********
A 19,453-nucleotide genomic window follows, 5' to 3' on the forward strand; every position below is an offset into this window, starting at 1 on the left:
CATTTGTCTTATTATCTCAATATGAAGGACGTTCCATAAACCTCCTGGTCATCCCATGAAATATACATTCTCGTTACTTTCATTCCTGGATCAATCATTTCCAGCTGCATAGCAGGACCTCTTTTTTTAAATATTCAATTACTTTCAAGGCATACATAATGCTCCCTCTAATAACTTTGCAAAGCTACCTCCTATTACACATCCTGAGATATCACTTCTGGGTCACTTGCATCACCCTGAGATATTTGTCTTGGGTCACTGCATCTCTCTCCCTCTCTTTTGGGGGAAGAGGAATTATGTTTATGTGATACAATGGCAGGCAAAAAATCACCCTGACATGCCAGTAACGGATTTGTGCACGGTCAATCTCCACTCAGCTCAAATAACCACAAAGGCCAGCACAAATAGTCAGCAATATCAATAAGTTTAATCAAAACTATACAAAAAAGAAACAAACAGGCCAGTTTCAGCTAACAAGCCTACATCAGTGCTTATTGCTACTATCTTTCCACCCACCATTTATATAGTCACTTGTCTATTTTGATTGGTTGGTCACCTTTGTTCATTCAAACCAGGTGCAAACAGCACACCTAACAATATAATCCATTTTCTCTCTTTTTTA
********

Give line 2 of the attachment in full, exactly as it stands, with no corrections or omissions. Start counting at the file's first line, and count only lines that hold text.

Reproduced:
CATTTGTCTTATTATCTCAATATGAAGGACGTTCCATAAACCTCCTGGTCATCCCATGAAATATACATTCTCGTTACTTTCATTCCTGGATCAATCATTTCCAGCTGCATAGCAGGACCTCTTTTTTTAAATATTCAATTACTTTCAAGGCATACATAATGCTCCCTCTAATAACTTTGCAAAGCTACCTCCTATTACACATCCTGAGATATCACTTCTGGGTCACTTGCATCACCCTGAGATATTTGTCTTGGGTCACTGCATCTCTCTCCCTCTCTTTTGGGGGAAGAGGAATTATGTTTATGTGATACAATGGCAGGCAAAAAATCACCCTGACATGCCAGTAACGGATTTGTGCACGGTCAATCTCCACTCAGCTCAAATAACCACAAAGGCCAGCACAAATAGTCAGCAATATCAATAAGTTTAATCAAAACTATACAAAAAAGAAACAAACAGGCCAGTTTCAGCTAACAAGCCTACATCAGTGCTTATTGCTACTATCTTTCCACCCACCATTTATATAGTCACTTGTCTATTTTGATTGGTTGGTCACCTTTGTTCATTCAAACCAGGTGCAAACAGCACACCTAACAATATAATCCATTTTCTCTCTTTTTTA